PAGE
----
I’m on vacation in my “second home” of Taipei, Taiwan, getting some badly-needed rest and, at the same time, working myself into a frenzy of hissy-fitness thanks to the ineptitude of a team of “agents” theoretically representing Verizon.
The world’s not going to come to a screeching halt, I know, because of my problem. But I can guarantee you that Verizon is on the verge of losing a long-time customer.
If one is to believe the company’s self-serving proclamations, customer service is paramount. But…
The depth of that “service” is up for debate. Lots of scurrying around and lip service by @VerizonSupport “agents.” After a total of TEN hours spent online with FIVE “agents”…ZERO results.
Okay. Rant’s over. Now to the conversation.
Customer service is the “make-or-break” factor in almost every business relationship. A store is a store is a store. A website is a website is a website. A product is a product is a product.
The differentiator, in practically every situation, is the customer’s perception that he or she is important and that the supplier of the product or service truly cares.
Most of us are willing to accept an occasional glitch in the system. We’re wearing our “grown-up” pants. We know stuff happens.
But when that “stuff” happens day-after-day…and is repeated by more than one representative of the organization… “Houston, we have a problem.”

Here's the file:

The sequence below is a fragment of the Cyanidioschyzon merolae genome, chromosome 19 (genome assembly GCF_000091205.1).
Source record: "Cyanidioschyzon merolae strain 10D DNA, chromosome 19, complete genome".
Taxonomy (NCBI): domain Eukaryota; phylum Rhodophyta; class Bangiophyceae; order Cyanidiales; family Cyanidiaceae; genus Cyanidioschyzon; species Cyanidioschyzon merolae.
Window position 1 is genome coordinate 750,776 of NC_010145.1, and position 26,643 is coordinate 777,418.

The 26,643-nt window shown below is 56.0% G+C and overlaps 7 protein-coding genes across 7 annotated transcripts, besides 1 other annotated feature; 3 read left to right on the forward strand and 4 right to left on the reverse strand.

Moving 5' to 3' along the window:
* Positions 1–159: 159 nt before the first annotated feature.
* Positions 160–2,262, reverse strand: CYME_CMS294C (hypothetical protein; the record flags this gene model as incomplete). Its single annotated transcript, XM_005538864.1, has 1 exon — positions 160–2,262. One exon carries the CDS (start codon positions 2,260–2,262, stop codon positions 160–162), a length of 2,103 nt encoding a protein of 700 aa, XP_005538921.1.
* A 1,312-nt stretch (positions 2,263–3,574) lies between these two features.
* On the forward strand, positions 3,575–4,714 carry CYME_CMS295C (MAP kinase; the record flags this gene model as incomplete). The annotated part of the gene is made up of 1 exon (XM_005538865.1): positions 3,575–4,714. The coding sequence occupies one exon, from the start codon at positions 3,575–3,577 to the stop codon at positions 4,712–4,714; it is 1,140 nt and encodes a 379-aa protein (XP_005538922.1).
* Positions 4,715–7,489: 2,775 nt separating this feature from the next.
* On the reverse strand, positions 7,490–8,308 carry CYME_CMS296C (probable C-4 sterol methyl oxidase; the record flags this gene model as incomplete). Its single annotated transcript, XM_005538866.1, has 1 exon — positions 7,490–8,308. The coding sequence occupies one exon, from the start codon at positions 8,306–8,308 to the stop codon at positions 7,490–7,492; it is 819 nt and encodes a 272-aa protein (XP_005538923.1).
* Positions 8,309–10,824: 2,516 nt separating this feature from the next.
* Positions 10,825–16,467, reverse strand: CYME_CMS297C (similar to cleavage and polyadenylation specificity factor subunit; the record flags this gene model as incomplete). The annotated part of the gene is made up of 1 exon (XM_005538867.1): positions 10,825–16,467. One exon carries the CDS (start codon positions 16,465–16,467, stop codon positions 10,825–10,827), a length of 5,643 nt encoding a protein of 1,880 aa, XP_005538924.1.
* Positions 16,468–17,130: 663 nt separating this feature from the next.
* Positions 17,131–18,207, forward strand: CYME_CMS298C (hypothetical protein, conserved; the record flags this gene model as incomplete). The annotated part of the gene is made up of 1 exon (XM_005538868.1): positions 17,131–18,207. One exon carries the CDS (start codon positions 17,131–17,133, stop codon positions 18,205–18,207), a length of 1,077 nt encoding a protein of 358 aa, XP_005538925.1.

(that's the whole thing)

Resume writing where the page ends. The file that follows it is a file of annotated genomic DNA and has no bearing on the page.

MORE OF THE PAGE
It’s easy to point fingers and burn a hapless victim…guilty or not…at the stake. But that rarely solves the underlying problem which is a corporate culture that encourages “stick to the rulebook” customer service.
This is what happened in my Verizon encounter. Every single “agent” with whom I spoke parroted the exact same series of responses. They stuck religiously to the rulebook. The result, predictably enough, was a brick wall past which not one “agent” dared venture.
Where am I going with this? Simple.
To the customer…end-user…service recipient…you are the company. And his or her expectation is that, as the company, you’re going to fix the problem…just like you promise in your advertising, in your marketing materials…in everything.
You can curl up comfortably in the cocoon of your “policies and procedures” manual and do exactly what the book says to do. Or you can put yourself in the place of the customer and ask yourself, “What would make me happy in this situation? The company ‘promised’…”
At the end of the day, some things don’t change. The sun will always rise in the east. And a “promise” will always be a promise.